The 2002 box-office smash Spider-Man didn't just warrant a sequel; it demanded one. Sam Raimi's superhero epic was a textbook example of how to bring a beloved comic book to the big screen with its spirit intact, just as its terrific follow-up illustrates how a sequel can build and expand on its predecessor rather than simply cannibalizing it.
Simultaneously funnier, darker, and more emotional than its forebear, Spider-Man 2 opens with its web-slinging protagonist (Tobey Maguire, deftly balancing action and angst) at a low ebb. Tired of his indecisiveness, his would-be girlfriend Kirsten Dunst has moved on to a less conflicted suitor. Maguire's gig as a freelance photographer is constantly in danger, while professor Dylan Baker views him as brilliant but lazy, little realizing that Maguire's extracurricular activities involve more than the usual bong-huffing and channel-surfing.
Cracking under the strain of his thankless job rescuing a regularly imperiled New York that still views him with suspicion, and dismayed by a sudden reduction in his web-slinging abilities, Maguire decides to retire his Spider-Man ensemble and pursue the simple pleasures that come with not having to save the world. His resolve is tested, however, when Alfred Molina dramatically transforms from an endearingly dorky scientist to super-villain Dr. Octopus, a malevolent, David Cronenberg-esque fusion of man and machine with sinister mechanical arms that have an evil will all their own.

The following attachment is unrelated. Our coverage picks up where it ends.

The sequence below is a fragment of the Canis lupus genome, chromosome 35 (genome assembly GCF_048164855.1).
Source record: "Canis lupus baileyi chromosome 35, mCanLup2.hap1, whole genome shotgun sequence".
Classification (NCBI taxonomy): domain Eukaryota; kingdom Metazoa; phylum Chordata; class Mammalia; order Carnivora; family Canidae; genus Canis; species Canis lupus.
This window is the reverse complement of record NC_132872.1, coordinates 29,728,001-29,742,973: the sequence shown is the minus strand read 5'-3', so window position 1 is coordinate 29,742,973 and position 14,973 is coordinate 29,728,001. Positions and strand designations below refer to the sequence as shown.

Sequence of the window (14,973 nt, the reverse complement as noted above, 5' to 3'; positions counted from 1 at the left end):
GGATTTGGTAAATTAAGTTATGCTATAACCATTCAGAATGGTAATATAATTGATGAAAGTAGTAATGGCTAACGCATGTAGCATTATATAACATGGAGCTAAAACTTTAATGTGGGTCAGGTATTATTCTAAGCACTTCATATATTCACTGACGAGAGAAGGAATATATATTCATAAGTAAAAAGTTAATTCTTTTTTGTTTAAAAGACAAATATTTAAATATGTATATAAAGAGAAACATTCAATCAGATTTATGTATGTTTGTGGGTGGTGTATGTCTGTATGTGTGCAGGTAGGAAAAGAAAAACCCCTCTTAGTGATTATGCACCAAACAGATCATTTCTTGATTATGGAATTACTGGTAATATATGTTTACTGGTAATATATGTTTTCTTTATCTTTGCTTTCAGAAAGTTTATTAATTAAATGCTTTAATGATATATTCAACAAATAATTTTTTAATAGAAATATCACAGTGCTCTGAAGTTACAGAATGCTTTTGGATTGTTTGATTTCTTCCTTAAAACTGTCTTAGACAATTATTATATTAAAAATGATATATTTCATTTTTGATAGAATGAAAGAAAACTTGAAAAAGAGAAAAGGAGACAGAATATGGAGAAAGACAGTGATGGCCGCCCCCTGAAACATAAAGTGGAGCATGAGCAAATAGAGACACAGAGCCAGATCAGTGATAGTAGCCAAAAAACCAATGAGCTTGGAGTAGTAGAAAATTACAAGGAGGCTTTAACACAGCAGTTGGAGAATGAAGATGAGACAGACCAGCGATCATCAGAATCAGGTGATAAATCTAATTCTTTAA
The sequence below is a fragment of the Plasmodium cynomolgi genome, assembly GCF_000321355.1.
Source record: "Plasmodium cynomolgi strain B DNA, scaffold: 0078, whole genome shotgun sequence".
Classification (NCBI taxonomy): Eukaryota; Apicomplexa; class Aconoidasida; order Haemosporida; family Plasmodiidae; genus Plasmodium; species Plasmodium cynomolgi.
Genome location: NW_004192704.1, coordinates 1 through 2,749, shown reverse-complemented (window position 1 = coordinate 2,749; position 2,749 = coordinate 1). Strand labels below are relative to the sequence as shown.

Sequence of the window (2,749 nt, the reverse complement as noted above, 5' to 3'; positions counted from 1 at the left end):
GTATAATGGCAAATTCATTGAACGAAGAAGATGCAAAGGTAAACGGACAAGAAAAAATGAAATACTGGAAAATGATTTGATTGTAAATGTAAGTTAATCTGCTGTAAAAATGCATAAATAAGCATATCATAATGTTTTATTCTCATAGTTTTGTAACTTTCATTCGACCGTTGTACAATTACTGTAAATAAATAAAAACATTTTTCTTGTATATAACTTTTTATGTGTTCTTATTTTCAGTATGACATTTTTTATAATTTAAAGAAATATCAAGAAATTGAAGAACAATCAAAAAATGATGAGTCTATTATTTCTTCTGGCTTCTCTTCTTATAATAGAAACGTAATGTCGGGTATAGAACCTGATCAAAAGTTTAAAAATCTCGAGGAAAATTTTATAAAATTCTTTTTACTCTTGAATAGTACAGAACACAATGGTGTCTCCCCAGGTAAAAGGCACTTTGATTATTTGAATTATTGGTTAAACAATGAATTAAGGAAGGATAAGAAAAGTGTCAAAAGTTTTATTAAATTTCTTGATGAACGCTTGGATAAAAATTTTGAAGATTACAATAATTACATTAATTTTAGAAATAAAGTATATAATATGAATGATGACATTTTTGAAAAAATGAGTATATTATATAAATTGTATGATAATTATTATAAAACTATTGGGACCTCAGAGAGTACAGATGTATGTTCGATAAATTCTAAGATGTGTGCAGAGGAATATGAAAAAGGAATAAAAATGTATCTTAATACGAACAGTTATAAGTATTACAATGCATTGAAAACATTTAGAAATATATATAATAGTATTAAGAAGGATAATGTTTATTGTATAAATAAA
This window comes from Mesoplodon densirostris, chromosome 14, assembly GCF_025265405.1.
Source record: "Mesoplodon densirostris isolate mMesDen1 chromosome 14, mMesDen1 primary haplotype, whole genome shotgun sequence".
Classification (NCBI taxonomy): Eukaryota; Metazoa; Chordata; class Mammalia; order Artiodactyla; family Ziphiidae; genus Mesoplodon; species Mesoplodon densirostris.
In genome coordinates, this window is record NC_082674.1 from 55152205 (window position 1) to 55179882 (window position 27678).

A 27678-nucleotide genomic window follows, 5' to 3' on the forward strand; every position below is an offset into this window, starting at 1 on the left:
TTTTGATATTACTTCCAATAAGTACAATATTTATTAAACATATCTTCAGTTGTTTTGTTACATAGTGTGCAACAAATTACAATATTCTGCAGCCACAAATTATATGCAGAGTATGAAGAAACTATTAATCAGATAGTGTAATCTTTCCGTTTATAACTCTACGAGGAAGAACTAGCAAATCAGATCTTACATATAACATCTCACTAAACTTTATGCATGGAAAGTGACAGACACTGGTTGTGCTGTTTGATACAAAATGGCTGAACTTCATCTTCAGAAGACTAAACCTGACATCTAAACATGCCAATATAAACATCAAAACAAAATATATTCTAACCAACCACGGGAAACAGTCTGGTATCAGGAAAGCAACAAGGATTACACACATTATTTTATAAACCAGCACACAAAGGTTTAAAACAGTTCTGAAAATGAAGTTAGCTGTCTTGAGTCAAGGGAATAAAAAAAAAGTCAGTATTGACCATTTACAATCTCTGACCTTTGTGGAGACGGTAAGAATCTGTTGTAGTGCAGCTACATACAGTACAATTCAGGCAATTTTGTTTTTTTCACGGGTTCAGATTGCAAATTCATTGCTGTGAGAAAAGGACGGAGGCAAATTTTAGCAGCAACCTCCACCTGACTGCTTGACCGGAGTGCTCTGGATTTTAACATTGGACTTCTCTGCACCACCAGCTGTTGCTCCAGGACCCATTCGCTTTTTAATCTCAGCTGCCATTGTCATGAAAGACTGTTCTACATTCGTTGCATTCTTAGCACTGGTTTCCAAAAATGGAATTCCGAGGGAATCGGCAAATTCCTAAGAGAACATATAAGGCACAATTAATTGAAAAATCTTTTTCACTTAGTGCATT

Raimi and his screenwriters—including two-time Academy Award winner Alvin Sargent and novelist Michael Chabon—use their characters' superhuman powers to amplify the issues and concerns of a human story. Spider-Man 2 wrestles with conflicts between power and responsibility, but the filmmakers smartly counter heavy drama with goofy comedy, mining a rich vein of humor in the juxtaposition of the mundane and the superheroic. Maguire and Molina excel at opposite ends of the moral spectrum, but the film is stolen once again by J.K. Simmons as Maguire's belligerent, relentlessly self-serving motormouth of a boss, whose office is a loving oasis of retro screwball comedy, anachronistic hairstyles and all.
Molina's tormented man-machine is a stunning technical and creative achievement, a terrifying monster who moves with the sinister shudder of an impending earthquake and fights a mostly losing battle with his own mind and body. His weirdly expressive mechanical arms alone have more personality than most human movie characters, but Molina's performance ensures that the man doesn't get lost in the machinery. In that sense, he's a bit like Spider-Man 2 itself: a blockbuster with tremendous emotional resonance, a special-effects extravaganza with soul.